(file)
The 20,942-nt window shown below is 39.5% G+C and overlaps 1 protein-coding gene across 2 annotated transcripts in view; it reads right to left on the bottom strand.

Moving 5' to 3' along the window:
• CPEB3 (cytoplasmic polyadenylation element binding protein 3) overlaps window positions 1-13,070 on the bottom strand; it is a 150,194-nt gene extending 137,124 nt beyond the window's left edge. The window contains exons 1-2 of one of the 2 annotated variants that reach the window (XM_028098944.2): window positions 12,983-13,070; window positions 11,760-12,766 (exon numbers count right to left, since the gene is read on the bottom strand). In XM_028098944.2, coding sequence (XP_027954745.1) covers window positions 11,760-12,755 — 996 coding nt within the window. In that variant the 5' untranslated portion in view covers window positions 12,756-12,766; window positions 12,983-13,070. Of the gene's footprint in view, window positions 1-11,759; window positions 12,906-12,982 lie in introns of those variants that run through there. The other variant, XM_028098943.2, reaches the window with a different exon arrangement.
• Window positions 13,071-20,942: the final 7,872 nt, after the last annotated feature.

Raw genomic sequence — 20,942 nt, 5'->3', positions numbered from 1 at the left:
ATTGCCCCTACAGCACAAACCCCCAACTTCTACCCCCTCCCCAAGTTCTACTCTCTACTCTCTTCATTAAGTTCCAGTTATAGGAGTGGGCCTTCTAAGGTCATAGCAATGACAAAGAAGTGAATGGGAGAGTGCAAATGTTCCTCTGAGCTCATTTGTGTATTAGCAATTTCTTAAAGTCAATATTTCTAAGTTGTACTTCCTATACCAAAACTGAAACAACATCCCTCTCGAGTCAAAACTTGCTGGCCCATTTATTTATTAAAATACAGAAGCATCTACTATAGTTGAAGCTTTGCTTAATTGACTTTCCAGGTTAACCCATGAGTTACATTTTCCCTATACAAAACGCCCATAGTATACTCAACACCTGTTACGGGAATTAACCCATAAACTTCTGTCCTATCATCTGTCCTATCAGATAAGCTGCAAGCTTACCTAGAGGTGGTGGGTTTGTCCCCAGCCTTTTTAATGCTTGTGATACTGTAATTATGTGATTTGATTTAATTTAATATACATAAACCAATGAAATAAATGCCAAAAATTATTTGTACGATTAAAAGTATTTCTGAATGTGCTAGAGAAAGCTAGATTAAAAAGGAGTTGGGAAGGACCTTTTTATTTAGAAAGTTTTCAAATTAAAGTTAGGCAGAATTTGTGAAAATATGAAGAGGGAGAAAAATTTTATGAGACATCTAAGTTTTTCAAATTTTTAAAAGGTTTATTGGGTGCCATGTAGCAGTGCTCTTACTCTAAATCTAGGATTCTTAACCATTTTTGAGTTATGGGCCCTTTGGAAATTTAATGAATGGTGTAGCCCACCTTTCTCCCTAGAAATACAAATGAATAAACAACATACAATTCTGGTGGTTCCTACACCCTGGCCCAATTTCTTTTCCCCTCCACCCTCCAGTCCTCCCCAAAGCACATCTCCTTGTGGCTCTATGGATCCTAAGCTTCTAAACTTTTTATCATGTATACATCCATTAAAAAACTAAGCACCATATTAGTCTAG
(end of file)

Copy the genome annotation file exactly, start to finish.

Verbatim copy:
The 20,942-nt window shown below is 39.5% G+C and overlaps 1 protein-coding gene across 2 annotated transcripts in view; it reads right to left on the bottom strand.

Moving 5' to 3' along the window:
• CPEB3 (cytoplasmic polyadenylation element binding protein 3) overlaps window positions 1-13,070 on the bottom strand; it is a 150,194-nt gene extending 137,124 nt beyond the window's left edge. The window contains exons 1-2 of one of the 2 annotated variants that reach the window (XM_028098944.2): window positions 12,983-13,070; window positions 11,760-12,766 (exon numbers count right to left, since the gene is read on the bottom strand). In XM_028098944.2, coding sequence (XP_027954745.1) covers window positions 11,760-12,755 — 996 coding nt within the window. In that variant the 5' untranslated portion in view covers window positions 12,756-12,766; window positions 12,983-13,070. Of the gene's footprint in view, window positions 1-11,759; window positions 12,906-12,982 lie in introns of those variants that run through there. The other variant, XM_028098943.2, reaches the window with a different exon arrangement.
• Window positions 13,071-20,942: the final 7,872 nt, after the last annotated feature.

Raw genomic sequence — 20,942 nt, 5'->3', positions numbered from 1 at the left:
ATTGCCCCTACAGCACAAACCCCCAACTTCTACCCCCTCCCCAAGTTCTACTCTCTACTCTCTTCATTAAGTTCCAGTTATAGGAGTGGGCCTTCTAAGGTCATAGCAATGACAAAGAAGTGAATGGGAGAGTGCAAATGTTCCTCTGAGCTCATTTGTGTATTAGCAATTTCTTAAAGTCAATATTTCTAAGTTGTACTTCCTATACCAAAACTGAAACAACATCCCTCTCGAGTCAAAACTTGCTGGCCCATTTATTTATTAAAATACAGAAGCATCTACTATAGTTGAAGCTTTGCTTAATTGACTTTCCAGGTTAACCCATGAGTTACATTTTCCCTATACAAAACGCCCATAGTATACTCAACACCTGTTACGGGAATTAACCCATAAACTTCTGTCCTATCATCTGTCCTATCAGATAAGCTGCAAGCTTACCTAGAGGTGGTGGGTTTGTCCCCAGCCTTTTTAATGCTTGTGATACTGTAATTATGTGATTTGATTTAATTTAATATACATAAACCAATGAAATAAATGCCAAAAATTATTTGTACGATTAAAAGTATTTCTGAATGTGCTAGAGAAAGCTAGATTAAAAAGGAGTTGGGAAGGACCTTTTTATTTAGAAAGTTTTCAAATTAAAGTTAGGCAGAATTTGTGAAAATATGAAGAGGGAGAAAAATTTTATGAGACATCTAAGTTTTTCAAATTTTTAAAAGGTTTATTGGGTGCCATGTAGCAGTGCTCTTACTCTAAATCTAGGATTCTTAACCATTTTTGAGTTATGGGCCCTTTGGAAATTTAATGAATGGTGTAGCCCACCTTTCTCCCTAGAAATACAAATGAATAAACAACATACAATTCTGGTGGTTCCTACACCCTGGCCCAATTTCTTTTCCCCTCCACCCTCCAGTCCTCCCCAAAGCACATCTCCTTGTGGCTCTATGGATCCTAAGCTTCTAAACTTTTTATCATGTATACATCCATTAAAAAACTAAGCACCATATTAGTCTAG